Dun Briste is associated with the conflict between Saint Patrick and the pagan chieftain or pagan God named Crom Dubh, who refused to convert to Christianity and attempted to throw Patrick into his everlasting fire. Patrick picked up a stone from the ground and scratched a cross on it, then he threw the stone into the fire. The fire collapsed into the sea forming a blowhole known as Poll a Sean Tine, meaning ‘the hole of the ancient fire’ Crom Dubh retreated into his fortress on the top of the cliff, but Patrick struck the ground with his crozier, the stack and his fort were separated from the mainland, leaving Crom Dubh isolated on the stack and devoured by midges.

    Folklore & Legends of Ireland

    Like many other cultures, the legends and folklore tales of ancient Ireland have been passed down through the generations through story telling. This has been a great way to keep traditions alive. In the centuries after Saint Patrick, Monasteries flourished and Ireland became the stronghold of Christianity in Europe. After the decline of Christianity in Europe, missionaries from Ireland helped bring Christianity back to the people. It was also in these monasteries that many of the old folklore tales and legends were first written down. The endings of the tales were sometimes changed, by the Monks who wrote them down, to have the hero of the tale meet Saint Patrick, where Patrick converted them to Christianity. One of my favourites of these tales is the tale of Oisín, his love for Niamh and their journey together to the land of Tír na nÓg, a magical land of eternal youth. It goes something like this.

    Many years ago, in Ireland, there lived a great noble warrior of untold strength named Oisín, son of the epic hero Fionn Mac Cumhaill. One day while out hunting with his father’s tribe the Fianna, Oisín came across the most beautiful woman he had ever seen. The woman introduced herself as Niamh, the daughter of the King of Tír na nÓg. As their eyes met they instantly fell in love, but Niamh was bound to return to Tír na nÓg.

    Unable to bear leaving her beloved Oisín, she invited him to come back with her. Oisín pleaded with his father to allow him go with Niamh. Fionn granted him permission under the condition he never forgot his own people and that he would return. He left his family and fellow warriors behind, and crossed over the sea with Niamh to the realm of Tír na nÓg. In Tír na nÓg he received all of the gifts it was famous for, everlasting beauty, health, and of course, the ultimate happiness with his new love.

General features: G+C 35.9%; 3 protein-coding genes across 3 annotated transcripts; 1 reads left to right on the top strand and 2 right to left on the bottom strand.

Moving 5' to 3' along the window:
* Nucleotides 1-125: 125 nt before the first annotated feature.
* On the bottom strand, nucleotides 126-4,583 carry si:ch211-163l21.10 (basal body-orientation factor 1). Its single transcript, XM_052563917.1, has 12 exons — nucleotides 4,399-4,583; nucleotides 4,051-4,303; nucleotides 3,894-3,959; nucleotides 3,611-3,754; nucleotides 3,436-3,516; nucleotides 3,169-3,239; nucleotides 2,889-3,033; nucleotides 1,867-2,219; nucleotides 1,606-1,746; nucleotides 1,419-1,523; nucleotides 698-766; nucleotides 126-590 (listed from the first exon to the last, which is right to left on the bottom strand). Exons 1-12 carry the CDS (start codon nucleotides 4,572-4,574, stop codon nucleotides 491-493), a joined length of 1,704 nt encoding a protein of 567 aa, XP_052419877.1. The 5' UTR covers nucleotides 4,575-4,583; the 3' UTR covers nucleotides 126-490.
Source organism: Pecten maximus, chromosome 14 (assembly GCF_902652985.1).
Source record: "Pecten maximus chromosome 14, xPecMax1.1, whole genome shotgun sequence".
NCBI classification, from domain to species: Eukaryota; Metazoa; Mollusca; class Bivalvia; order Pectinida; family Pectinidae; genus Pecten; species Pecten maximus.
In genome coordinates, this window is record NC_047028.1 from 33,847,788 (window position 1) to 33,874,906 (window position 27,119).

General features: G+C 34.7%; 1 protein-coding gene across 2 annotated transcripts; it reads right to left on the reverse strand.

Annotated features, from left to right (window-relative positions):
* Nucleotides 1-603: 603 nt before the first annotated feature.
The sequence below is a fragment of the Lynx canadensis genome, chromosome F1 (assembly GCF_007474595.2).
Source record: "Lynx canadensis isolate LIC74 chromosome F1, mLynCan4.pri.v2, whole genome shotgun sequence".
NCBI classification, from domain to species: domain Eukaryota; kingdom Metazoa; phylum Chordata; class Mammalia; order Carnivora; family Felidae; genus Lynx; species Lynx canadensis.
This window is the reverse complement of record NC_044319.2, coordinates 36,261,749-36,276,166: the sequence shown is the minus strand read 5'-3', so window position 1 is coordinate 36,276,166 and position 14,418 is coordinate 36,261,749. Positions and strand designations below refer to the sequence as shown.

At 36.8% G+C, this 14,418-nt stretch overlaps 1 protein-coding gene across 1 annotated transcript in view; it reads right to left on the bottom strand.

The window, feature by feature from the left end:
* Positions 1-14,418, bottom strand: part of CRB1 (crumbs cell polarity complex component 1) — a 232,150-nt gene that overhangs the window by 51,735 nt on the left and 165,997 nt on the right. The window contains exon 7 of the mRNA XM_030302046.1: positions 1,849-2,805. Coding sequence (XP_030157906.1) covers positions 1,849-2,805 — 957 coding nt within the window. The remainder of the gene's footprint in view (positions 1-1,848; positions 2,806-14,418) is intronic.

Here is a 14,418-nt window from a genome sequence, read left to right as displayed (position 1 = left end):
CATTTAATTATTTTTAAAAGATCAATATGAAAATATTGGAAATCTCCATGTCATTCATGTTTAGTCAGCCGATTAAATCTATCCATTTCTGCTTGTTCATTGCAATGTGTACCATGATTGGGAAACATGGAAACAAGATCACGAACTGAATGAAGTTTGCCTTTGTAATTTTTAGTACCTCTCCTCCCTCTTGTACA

As time passed, he began to miss the family he left behind. Overtime he couldn’t bear the loneliness for his homeland, for his friends and for his family any longer. Niamh gave him her horse so he could travel back to Ireland to see them. She warned him that he could not touch the ground, or he would become mortal again, and would never be able to return to Tír na nÓg.

    Oisín travelled across the water to his former home. As he travelled through the land, he discovered that everyone he had once known was gone and the land had changed beyond recognition. Riding through the countryside, he came across three men who were trying to move a large boulder. As Oisín was of unmeasurable strength he knew he could help them. Knowing that he could not touch the ground he leaned to the side gripping the horses reins tightly and pushed the boulder. The three men looked on in amazement as this lone man moved the boulder that the three of them could not. As he did this, the straps securing the saddle of the horse couldn’t take the pressure and snapped.  Oisín fell to the ground and he instantly transformed into an old man.

    The three men took Oisín to a cave to rest. They brought a holy man to pray over him. This holy man was Saint Patrick. Oisín told Saint Patrick all of the old stories and legends while Saint Patrick told Oisín of Christianity. Through Oisíns and Patricks conversation they discovered that 300 years had passed since Oisin had left Ireland; although to Oisín it seemed only like 30 years. Oisín, grew weaker and weaker. Before he passed, Saint Patrick baptised Oisín.

    Should you visit Ireland today and travel along the world-famous Ring of Kerry, you will come to a small seaside village called Glenbeigh. An ocean break out to sea causes waves to crash, these waves are known as Oisín and Niamh. Inland from here in a remote and rugged area, through it runs a scenic road, called Ballach Oisín, which translates as ‘the way of Oisín’. Eventhough the tale may sound fanciful, the couple still live in the landscape and memory of Ireland. Should you wish to walk in the footsteps of Oisín, both my 5-Day Hiker Tour and the 6-Day Adventurer Tour travel through this area.